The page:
The trend for realistic folding has been taken to new levels by the pioneering cross-disciplinary marriage of origami with mathematics by Robert Lang. He has developed a technique that enables him to get an almost infinite number of 'points' from one piece of paper. This allows for incredibly complex models, such as life-like insects, an Allosaurus skeleton, and a cuckoo clock that actually works11.
If you want to know more, then the following pages are good starting points:
Joseph Wu's Origami Page - the ultimate resource for all things ori.
Nick Barber's Origami.com is one of the simplest places to find model diagrams, as each set of instructions can be searched for by name, or complexity, or picked out from a small image of the finished model.
Origami records and curiosities - Want to know the largest or the smallest models folded? The longest jump made by an origami frog? It's all here.
In addition to on-line resources some people prefer to have a book in front of them to study how to make models. There are numerous books available, but it is unlikely that you will find any but ones containing the same very basic children's origami models on the shelves of your local bookshop. While there are many that could be ordered it can seem a bit of a gamble knowing, sight unseen, whether a book is 'right' for your level of skill, or whether the diagrams can be easily followed.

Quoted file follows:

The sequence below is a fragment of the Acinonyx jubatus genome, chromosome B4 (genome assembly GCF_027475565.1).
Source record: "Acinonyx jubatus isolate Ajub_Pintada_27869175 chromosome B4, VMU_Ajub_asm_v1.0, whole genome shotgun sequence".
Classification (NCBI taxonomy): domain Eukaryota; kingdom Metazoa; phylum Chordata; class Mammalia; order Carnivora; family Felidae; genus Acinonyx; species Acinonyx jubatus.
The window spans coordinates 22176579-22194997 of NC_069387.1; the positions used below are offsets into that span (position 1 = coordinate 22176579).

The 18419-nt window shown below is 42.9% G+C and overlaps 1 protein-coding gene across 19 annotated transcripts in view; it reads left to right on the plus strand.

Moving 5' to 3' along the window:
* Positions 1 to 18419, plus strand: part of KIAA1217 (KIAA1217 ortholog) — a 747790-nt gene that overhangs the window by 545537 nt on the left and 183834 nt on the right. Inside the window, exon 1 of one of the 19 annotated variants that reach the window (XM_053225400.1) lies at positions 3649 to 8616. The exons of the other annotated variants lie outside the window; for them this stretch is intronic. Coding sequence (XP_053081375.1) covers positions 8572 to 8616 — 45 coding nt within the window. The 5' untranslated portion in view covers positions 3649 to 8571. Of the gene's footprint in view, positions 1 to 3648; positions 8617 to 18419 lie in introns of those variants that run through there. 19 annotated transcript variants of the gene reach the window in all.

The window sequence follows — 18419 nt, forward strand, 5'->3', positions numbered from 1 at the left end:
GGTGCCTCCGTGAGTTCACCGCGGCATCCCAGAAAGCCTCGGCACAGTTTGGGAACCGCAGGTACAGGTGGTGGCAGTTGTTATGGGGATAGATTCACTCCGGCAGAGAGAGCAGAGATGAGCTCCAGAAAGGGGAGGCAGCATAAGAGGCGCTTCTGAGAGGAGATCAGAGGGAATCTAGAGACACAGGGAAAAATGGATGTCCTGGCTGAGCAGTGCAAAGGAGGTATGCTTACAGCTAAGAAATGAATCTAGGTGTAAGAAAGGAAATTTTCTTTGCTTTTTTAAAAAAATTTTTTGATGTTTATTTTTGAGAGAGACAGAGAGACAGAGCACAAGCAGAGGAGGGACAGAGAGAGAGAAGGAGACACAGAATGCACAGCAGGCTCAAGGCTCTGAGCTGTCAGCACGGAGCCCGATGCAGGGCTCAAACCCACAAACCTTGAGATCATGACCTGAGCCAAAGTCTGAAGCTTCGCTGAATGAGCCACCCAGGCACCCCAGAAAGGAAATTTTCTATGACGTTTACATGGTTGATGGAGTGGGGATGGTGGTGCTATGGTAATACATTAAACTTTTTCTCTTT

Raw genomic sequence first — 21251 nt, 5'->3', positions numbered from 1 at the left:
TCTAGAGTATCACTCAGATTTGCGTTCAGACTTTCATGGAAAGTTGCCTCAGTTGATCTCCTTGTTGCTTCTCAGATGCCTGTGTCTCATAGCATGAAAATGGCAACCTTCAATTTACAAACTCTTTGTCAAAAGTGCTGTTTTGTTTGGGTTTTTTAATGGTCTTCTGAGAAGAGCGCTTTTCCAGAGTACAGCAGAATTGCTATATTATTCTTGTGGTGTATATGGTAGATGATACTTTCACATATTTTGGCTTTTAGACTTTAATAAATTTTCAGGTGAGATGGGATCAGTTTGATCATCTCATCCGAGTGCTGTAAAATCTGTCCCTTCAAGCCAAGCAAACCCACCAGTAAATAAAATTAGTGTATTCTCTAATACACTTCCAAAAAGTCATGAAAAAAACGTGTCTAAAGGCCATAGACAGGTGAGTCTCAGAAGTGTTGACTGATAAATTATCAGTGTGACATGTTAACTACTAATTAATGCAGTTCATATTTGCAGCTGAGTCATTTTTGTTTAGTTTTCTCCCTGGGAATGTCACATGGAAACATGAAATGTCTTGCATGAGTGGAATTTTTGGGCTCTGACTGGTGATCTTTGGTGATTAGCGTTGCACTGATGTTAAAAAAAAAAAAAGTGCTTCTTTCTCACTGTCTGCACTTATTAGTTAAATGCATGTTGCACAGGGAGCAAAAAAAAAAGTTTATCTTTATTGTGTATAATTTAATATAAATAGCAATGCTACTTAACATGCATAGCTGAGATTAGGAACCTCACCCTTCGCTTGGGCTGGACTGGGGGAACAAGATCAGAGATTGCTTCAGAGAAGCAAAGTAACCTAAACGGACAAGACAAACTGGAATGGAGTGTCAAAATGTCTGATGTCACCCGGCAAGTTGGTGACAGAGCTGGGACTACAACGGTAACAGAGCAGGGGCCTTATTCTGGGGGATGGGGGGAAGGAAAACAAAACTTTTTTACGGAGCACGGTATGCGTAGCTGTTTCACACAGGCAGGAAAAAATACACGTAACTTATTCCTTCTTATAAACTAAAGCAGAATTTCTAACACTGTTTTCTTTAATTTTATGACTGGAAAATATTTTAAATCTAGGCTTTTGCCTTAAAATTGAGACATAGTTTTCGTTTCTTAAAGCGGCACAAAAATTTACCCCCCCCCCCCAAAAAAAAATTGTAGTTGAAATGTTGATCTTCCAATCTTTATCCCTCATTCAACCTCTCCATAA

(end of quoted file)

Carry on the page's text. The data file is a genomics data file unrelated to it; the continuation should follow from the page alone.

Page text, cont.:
One site that may help here is Gilad's Origami book review, which not only shows what models made from the book will look like, but will often show you in which other books they also appear.
The following are a few that you may find worth investing in:
- Robert Harbin's Teach Yourself Origami, an admirable primer that has been in print for over thirty years and contains many of the models that appeared in the Rupert Bear annuals mentioned earlier.
- Origami to Astonish and Amuse by Jeremy Shafer, which not only ranges from simple to horribly intricate models but provides many tips, variations to try, and thoughts about origami modelling. Be warned, it also has some origami 'jokes' (such as how to fold an origami square, invisible duck, and monolithic rubblestone boulder).
- Origami For The Connoisseur by Kunihiko Kasahara and Toshie Takahama contains a range of elegant models, showing twist-folds, such as the Kawasaki rose, as well as iso-area folds (where as much can be seen of the coloured as of the plain side).